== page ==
World Rhino Day, September 22nd, is a day to remind the world about the plight of the rhino and to unite in its protection. With rhinos in South East Asia critically endangered and populations dwindling below 100, it is Africa that is home to the largest remaining population of rhinos on our planet, and where transnational criminal organizations are focusing their efforts, profiting from the destruction of the rhino species. Read more about the rhino poaching crisis, our efforts to protect rhinos in KwaZulu-Natal South Africa, and how you can help.

Volunteer Izzy Nesci works with a park ranger to measure a rhino horn before a dehorning procedure. Photo Credit: Charles Chessler

Volunteer Izzy Nesci works with a park ranger to measure a rhino horn before a dehorning procedure. Photo Credit: Charles Chessler

South Africa is home to nearly 80% of Africa’s last rhinos, numbering just over 20,000 individuals. 18,400 of these are white rhinos and 1,890 are the critically endangered black rhino. The incredible people we work with directly, on the ground in South Africa from vets to rangers, conservation managers, ecologists, helicopter pilots and volunteers, have been giving their all to save Africa’s last rhinos in the face of relentless poaching pressure.

Interventions to help protect rhinos include:

  • Deployment of heavily armed and trained anti-poaching ranger teams at wildlife reserves.

  • Dehorning of rhinos to safely remove the horn and disincentivize poaching.

  • Providing sanctuary and care for the orphan rhinos who will ultimately be returned to the wild, and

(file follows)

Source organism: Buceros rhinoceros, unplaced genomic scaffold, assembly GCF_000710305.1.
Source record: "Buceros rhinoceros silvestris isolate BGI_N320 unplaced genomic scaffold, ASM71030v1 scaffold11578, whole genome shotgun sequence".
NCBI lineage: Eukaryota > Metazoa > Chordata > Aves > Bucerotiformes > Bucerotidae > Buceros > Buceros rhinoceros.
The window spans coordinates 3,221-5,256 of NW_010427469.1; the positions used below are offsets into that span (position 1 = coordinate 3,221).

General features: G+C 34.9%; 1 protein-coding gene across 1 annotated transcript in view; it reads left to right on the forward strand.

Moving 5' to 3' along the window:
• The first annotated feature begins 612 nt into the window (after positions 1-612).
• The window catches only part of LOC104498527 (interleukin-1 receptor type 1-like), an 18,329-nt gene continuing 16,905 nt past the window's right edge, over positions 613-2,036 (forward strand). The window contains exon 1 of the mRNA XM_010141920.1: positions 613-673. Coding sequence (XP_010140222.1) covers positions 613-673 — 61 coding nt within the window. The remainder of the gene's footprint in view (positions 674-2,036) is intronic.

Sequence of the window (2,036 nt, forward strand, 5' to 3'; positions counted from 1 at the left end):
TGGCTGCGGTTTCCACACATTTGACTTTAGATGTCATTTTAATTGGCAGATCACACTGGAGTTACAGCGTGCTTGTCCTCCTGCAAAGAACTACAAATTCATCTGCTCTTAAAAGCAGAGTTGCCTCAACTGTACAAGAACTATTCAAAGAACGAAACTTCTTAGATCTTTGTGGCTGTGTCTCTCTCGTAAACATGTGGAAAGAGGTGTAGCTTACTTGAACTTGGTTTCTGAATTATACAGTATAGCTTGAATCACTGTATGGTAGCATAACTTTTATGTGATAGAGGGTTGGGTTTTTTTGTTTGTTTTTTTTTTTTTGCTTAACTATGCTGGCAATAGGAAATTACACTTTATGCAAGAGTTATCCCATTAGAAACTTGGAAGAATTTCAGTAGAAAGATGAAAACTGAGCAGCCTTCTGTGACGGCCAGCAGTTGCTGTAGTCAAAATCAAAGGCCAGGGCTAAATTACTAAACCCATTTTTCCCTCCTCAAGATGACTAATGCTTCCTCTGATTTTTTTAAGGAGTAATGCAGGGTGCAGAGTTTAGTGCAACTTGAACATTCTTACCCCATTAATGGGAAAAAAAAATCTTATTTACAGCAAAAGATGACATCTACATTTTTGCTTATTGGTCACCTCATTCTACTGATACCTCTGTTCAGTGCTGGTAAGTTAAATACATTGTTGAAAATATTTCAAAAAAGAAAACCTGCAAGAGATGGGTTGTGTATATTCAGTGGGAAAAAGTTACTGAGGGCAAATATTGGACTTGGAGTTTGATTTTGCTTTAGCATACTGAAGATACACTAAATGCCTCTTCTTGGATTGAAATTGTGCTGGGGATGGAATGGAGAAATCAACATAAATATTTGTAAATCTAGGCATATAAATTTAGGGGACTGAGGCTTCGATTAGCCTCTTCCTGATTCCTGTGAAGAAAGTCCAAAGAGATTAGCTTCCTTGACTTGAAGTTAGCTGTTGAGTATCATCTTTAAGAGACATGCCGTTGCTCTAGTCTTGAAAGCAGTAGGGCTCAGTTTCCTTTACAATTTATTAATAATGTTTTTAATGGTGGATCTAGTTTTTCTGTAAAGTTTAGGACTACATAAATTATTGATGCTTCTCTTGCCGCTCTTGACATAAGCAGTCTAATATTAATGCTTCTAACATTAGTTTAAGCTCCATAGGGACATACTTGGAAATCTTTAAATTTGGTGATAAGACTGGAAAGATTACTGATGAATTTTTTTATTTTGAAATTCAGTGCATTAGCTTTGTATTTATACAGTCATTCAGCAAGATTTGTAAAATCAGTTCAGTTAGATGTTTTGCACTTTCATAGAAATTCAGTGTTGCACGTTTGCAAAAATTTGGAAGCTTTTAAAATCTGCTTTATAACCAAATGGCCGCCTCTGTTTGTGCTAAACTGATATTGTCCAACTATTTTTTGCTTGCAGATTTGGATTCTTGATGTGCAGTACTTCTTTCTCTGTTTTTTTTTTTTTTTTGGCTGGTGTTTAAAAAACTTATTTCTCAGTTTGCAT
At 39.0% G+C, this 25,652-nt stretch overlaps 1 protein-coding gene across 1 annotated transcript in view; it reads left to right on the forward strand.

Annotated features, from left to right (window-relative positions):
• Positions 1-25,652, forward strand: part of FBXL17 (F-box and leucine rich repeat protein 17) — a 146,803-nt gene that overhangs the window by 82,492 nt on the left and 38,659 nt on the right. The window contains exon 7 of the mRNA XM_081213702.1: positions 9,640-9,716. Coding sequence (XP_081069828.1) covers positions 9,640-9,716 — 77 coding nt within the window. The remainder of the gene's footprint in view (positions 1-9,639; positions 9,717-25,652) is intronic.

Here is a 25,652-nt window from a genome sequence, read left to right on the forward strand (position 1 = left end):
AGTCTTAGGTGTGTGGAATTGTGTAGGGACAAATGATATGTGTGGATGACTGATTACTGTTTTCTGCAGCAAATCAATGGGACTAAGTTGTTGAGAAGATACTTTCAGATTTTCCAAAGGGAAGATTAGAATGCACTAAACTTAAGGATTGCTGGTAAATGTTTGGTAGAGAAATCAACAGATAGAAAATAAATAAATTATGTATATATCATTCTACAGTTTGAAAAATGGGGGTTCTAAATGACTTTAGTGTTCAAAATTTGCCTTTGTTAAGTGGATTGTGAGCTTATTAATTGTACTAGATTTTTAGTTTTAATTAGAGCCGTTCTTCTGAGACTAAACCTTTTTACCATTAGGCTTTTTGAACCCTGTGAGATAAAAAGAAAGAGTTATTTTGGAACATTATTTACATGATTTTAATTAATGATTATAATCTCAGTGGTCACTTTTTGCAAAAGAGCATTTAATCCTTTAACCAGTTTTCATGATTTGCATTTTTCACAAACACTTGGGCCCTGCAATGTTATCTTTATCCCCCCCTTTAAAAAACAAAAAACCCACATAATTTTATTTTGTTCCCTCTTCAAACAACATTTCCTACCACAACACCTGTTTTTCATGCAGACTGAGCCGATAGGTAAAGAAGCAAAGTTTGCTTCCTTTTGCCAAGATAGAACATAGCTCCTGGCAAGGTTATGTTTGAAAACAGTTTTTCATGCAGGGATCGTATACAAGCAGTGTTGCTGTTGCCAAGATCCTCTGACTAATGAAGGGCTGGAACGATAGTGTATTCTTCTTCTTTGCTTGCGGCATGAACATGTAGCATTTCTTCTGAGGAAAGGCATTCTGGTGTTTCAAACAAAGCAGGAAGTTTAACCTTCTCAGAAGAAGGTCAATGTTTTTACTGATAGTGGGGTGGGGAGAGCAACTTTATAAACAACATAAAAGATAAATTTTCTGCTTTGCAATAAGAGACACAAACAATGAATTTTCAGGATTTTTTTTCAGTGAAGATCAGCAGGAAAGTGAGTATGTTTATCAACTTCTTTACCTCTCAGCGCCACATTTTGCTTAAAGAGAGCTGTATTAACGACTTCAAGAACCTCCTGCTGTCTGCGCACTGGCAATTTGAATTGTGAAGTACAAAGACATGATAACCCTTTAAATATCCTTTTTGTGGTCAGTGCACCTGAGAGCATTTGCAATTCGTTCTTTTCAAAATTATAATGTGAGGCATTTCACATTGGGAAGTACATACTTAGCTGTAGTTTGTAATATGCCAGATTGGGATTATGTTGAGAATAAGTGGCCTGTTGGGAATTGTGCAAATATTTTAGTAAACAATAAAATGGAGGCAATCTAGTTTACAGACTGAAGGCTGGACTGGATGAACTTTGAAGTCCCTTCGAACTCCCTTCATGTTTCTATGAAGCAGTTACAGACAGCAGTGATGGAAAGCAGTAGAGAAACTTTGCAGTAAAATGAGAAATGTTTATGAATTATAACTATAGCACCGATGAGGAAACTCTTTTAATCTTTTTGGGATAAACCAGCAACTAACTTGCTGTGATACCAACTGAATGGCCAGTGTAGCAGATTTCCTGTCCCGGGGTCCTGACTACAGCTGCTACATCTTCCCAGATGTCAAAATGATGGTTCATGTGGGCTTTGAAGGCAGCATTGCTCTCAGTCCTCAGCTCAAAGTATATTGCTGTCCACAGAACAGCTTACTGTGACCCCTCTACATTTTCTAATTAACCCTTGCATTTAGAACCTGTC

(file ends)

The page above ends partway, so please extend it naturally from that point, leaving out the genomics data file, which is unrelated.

• Support and employment for economically disadvantaged communities living next to wildlife reserves.

These strategies, deployed in combination, are making a difference with poaching rates declining and populations recovering in several of the private reserves we partner with. But overall, poaching rates across South Africa exceed rhino births. Government reserves in particular lack funding to employ an adequate ranger force, essential equipment and supplies, or to be able to dehorn their rhinos (a costly exercise). The fate of African rhinos hangs in the balance and they need our collective, sustained support together with political will, to tip our efforts towards population recovery for rhinos.

The fight for rhinos is far from over. Poachers have killed over 9,000 rhinos in the last 10 years, nearly two every day since the poaching epidemic escalated. You can help by supporting rangers and Wild Tomorrow Fund.

  • Buy boots and uniforms for rangers, the ‘thin green line’ last defense for rhinos

  • Help fund rhino dehorning work. It’s a last resort to keep them safe and it’s working.

  • Buy food for orphan rhinos. Our monthly donation program buys food and milk for the smallest, innocent victims every month for two orphanages in our region.

  • Donating to support Wild Tomorrow Fund’s community development work including building school classrooms, meals for school children and orphans and job creation including our Green Mambas.

You can help with support these interventions for rhinos by clicking below to donate.

According to a Department of Environment report, South Africa lost over half of all its white rhinos (51%) in Kruger National Park and 26% in other state-owned parks and game reserves in just five years from 2012 to 2017. These numbers don’t reflect the full picture, as they don’t count the baby rhinos or unborn rhinos that also died as a result of their mother’s death. It is truly a tragic, devastating ‘business’ perpetuated by organized international criminals.

Our region, KwaZulu-Natal, has the densest population of rhinos on the planet. With Kruger’s rhino population dwindling and huge investments and efforts in anti-poaching responses, the risk to poachers has increased within Kruger’s boundaries while the remaining rhinos are harder to find. The criminal syndicates behind the rhino horn trade have responded to these obstacles by moving south, hammering wildlife reserves in our region of focus, the KwaZulu-Natal Province (KZN).